Monday, March 9, 2015


Image result for columbus new mexico raid
Columbus, New Mexico

3/9/1916 - Looking for supplies and weapons (money, munitions, and grub ... the whole enchilada), and a moral booster after his bad defeat against government forces at the Mexican Civil War Battle of Celaya in 1915 (over 4,000 men killed and another 8,000 captured in a massacre of cavalry charging machine guns in the sixth year of the contest for control of the country), General Jose Doroteo Arango Arambula turns north, away from the forces of President Venustiano Carranza, to go after what he believes he has identified as a plum ripe ready for the plucking ... the sleepy little border American town of Columbus, New Mexico, a community of a couple hundred citizens thought to be protected by only 30 soldiers of the U.S. Army.  A feast for a bandit king, for that is what General Arambula really is, and why he is known throughout the southwest by his more familiar other name ... Pancho Villa!

General Arambula - Center
Portrait of Venustiano Carranza.jpg
Pancho villa horseback.jpg

An error in information, Columbus is actually garrisoned by some of the best troops in the country (their quarters known as Camp Furlong), over 300 men of 13th Cavalry, veterans of fighting in the Philippines, under the command of Colonel Herbert Jermain Slocum (though he is over 30 miles away, at the town of Deming to catch the train to El Paso for an "officers call" there) ... and its citizens are the Wild West types that know how to use hand guns and rifles when put upon.
Colonel Slocum, commander of the small garrison encamped in Columbus at the time of the Villista Raid. (Pancho Villa State Park)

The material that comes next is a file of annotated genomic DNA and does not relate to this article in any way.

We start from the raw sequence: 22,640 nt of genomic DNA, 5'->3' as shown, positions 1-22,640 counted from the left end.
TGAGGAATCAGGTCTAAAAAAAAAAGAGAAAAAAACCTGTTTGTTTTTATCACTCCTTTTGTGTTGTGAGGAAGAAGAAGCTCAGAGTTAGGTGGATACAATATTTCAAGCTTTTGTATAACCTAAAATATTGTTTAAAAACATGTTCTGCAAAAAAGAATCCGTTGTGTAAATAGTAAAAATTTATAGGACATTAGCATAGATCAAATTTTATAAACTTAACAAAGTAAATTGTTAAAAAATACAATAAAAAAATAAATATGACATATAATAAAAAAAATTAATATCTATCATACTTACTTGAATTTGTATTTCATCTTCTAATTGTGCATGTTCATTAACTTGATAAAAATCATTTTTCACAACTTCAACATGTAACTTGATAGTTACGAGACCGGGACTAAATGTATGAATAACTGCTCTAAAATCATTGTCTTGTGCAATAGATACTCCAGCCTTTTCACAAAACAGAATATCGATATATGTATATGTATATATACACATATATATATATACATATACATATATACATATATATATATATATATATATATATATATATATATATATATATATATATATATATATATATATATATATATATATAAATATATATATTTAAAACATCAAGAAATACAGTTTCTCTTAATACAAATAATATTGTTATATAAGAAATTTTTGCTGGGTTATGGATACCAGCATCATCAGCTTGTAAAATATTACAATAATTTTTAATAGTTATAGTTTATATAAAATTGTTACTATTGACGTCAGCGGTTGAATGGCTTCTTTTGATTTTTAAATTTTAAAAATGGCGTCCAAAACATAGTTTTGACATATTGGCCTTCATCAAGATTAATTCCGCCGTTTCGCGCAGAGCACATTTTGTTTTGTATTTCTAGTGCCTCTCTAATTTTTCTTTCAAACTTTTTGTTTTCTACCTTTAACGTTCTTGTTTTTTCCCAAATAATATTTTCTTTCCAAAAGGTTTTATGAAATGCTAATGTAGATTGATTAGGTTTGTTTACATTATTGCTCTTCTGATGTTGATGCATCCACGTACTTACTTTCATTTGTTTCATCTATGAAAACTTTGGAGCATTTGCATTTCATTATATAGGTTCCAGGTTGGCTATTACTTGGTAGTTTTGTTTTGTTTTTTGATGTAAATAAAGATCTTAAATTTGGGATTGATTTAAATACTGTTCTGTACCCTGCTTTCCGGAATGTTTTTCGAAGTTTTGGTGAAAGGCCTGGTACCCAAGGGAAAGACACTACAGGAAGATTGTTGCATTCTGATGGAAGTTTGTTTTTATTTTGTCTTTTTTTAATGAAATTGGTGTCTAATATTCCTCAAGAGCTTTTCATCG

Rumors running rampant for days of large bands of armed men moving about the border, moon down (and the city is without electricity and has no street lamps), in the darkness of 4:00 in the morning the gossip turns real when Villa, and a raiding party of 500 soldiers, attack the town.  

On guard duty, Private Fred Griffin of K Troop calls out, "Halt!  Who goes there?" as footsteps approach his station.  His last words as he is mortally wounded by a rifle shot the punctures his belly ... dead, but not quite yet ... the wounded sentry empties his weapon before leaving, taking out three Villistas and alerting the rest of the town that an attack is underway.  Hearing the shots, Lt. James P. Castleman, the officer of the day, dashes out of the guard shack, kills a passing Villista with his .45 automatic, and then reasoning that the raiders might be after the assets in the town bank, heads toward the center of day, gathering just waking soldiers as he heads towards his destination on Main Street ... a 500-yard run that is stopped five times for Castleman and his men to put down Mexican assaults.  At the same time, First Lt. John B. Lucas, just returned from nearby Fort Bliss where he'd been playing polo, barefoot, grabs his pistol and races for the guard shack that contains the troop's four Benet-Mercie Machine rifles, an early form of machine gun weighing 27 pounds firing steel clips of 9, 14, or 30 rounds.  Throughout the ensuing clash, at least two of the weapons are firing at all times, spitting out bullets at a rate of 10 per second, firing over 20,000 rounds in holding back the raiders.  

On March 9, 1916 when Pancho Villa attacked from Mexico this hotel was the center of some of the heaviest fighting. William Christopher Hoover owned the hotel and was the Mayor of Columbus at the time of the raid. (AdeQ Historical Archives/author)
Hotel & Bank